Already facing financial challenges, Sydney Pride Centre must now cope with smaller premises after the City of Sydney converted much of its Erskineville home into a neighbourhood centre in December.

The centre opened at Erskineville Town Hall in early December, reducing Pride’s share of the building from four rooms to a single office space, Pride co-president Sean Addison told Sydney Star Observer.

Addison said the Erskineville office -“ which Pride rented from the City of Sydney -“ was still available to community groups that needed meeting space.

However, Pride could no longer hire out the three other rooms it previously offered free or for a nominal fee.

It’s disappointing that we can’t continue to offer the space that we had for the cheaper rates that we were able to offer, Addison said.

But a City of Sydney spokesperson said the new neighbourhood service centre’s community hall was still available for hire.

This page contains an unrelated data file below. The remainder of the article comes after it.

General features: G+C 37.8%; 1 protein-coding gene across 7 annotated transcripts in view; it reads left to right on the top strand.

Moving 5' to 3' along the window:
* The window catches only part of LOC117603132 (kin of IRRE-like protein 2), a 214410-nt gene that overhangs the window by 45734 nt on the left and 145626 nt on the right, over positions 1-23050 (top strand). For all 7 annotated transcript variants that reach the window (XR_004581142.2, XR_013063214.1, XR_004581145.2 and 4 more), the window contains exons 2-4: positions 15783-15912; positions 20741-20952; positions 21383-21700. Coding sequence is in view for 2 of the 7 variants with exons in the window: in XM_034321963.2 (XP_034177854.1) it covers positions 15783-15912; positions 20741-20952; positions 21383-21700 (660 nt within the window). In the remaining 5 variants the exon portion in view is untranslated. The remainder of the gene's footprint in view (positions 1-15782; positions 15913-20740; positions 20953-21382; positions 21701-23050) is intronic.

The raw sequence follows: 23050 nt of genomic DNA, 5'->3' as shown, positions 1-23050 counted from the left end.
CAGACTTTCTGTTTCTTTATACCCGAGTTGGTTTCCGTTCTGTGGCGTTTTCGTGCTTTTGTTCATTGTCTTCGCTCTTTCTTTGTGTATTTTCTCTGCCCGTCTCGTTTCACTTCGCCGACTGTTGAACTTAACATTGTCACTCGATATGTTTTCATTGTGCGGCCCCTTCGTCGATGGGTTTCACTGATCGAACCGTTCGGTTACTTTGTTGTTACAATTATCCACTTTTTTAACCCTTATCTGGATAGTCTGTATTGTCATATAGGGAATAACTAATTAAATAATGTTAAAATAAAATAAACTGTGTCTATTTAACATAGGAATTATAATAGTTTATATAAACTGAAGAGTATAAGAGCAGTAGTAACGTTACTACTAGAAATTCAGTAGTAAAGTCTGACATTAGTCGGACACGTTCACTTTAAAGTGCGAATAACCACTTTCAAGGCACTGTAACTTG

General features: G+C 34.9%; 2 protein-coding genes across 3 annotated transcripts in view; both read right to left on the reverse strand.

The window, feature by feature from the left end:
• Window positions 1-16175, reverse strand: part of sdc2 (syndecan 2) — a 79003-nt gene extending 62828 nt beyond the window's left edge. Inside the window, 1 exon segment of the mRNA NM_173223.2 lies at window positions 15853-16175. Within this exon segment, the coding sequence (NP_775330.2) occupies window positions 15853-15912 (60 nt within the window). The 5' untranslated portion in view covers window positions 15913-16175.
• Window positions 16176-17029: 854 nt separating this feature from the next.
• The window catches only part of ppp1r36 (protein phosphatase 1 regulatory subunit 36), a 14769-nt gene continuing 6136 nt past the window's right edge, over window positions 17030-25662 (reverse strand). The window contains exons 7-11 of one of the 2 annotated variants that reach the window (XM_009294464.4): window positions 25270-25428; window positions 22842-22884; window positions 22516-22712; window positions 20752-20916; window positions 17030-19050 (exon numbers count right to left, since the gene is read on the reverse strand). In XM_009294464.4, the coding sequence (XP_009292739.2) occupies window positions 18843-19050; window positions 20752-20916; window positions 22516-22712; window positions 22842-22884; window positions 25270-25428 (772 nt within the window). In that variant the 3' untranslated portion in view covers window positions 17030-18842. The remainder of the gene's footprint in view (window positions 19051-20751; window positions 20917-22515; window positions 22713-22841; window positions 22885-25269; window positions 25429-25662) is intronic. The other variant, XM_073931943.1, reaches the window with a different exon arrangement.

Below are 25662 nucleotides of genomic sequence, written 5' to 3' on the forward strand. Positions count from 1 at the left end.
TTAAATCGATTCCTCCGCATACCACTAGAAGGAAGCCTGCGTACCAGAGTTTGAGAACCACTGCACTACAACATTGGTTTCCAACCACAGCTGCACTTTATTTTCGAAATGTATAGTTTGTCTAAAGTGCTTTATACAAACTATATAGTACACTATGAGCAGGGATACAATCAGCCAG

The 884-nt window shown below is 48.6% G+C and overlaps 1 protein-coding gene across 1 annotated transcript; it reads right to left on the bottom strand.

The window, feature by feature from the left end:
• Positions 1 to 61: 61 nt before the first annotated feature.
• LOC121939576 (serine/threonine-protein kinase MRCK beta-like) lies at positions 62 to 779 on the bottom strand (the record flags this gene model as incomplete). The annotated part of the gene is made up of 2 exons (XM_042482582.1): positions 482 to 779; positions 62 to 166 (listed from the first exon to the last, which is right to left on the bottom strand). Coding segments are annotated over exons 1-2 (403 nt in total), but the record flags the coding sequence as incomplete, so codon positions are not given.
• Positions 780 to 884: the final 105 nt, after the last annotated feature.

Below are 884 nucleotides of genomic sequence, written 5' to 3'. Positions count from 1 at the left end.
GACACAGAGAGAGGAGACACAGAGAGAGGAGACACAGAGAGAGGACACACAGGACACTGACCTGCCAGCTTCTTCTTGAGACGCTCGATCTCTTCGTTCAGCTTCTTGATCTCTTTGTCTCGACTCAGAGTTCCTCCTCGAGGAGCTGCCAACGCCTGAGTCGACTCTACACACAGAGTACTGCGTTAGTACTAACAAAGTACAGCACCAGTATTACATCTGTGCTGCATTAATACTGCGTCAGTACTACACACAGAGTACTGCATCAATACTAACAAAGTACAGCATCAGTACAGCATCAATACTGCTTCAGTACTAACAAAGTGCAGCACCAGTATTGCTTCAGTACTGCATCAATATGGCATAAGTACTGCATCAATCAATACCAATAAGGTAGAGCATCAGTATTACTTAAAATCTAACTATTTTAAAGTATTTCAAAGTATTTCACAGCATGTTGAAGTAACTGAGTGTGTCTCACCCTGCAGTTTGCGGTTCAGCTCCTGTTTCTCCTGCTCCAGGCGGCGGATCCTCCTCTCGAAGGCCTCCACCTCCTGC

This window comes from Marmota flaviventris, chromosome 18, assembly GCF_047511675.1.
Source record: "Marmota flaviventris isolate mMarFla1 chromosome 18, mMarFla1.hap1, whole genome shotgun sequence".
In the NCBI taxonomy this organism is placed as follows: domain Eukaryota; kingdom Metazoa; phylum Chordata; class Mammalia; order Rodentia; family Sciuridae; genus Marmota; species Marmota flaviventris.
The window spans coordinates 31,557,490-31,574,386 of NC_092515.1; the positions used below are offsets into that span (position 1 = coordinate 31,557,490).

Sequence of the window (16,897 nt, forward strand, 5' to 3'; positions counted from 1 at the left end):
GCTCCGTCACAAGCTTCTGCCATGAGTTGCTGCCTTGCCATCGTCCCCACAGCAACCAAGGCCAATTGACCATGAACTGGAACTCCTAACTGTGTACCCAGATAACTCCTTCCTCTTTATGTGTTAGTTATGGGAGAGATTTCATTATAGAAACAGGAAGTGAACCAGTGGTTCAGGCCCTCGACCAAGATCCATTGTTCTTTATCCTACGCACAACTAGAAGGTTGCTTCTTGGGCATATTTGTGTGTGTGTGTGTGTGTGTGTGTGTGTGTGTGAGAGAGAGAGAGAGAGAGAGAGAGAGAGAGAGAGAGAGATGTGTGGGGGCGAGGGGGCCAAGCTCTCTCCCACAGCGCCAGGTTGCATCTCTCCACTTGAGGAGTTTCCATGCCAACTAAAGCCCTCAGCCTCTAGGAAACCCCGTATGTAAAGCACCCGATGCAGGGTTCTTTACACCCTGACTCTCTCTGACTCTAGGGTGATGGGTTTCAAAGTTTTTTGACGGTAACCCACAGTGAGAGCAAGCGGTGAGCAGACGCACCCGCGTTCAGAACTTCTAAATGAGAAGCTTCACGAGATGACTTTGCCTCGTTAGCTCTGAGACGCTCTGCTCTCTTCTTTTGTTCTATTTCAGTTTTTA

The City has worked closely with the groups who previously booked the facility through Pride and in many cases has offered them reduced fees, the spokesperson said.

Addison said gay and lesbian groups currently used the Pride premises a couple of days a week -¦ [but] some of our other long-term users have gone.

Despite its smaller premises, Addison said Pride was looking fine for the current financial year following its series of losses in past years, including a $34,000 shortfall in 2004/ 2005.

The organisation did not hold its traditional New Year’s Eve fundraising party last month because of budget worries.

Instead, Pride has planned Friday night fundraisers at Arq every three months, with the next event scheduled for 20 January.

Pride will review its overall position at an annual general meeting at its Erskineville office on 18 February.

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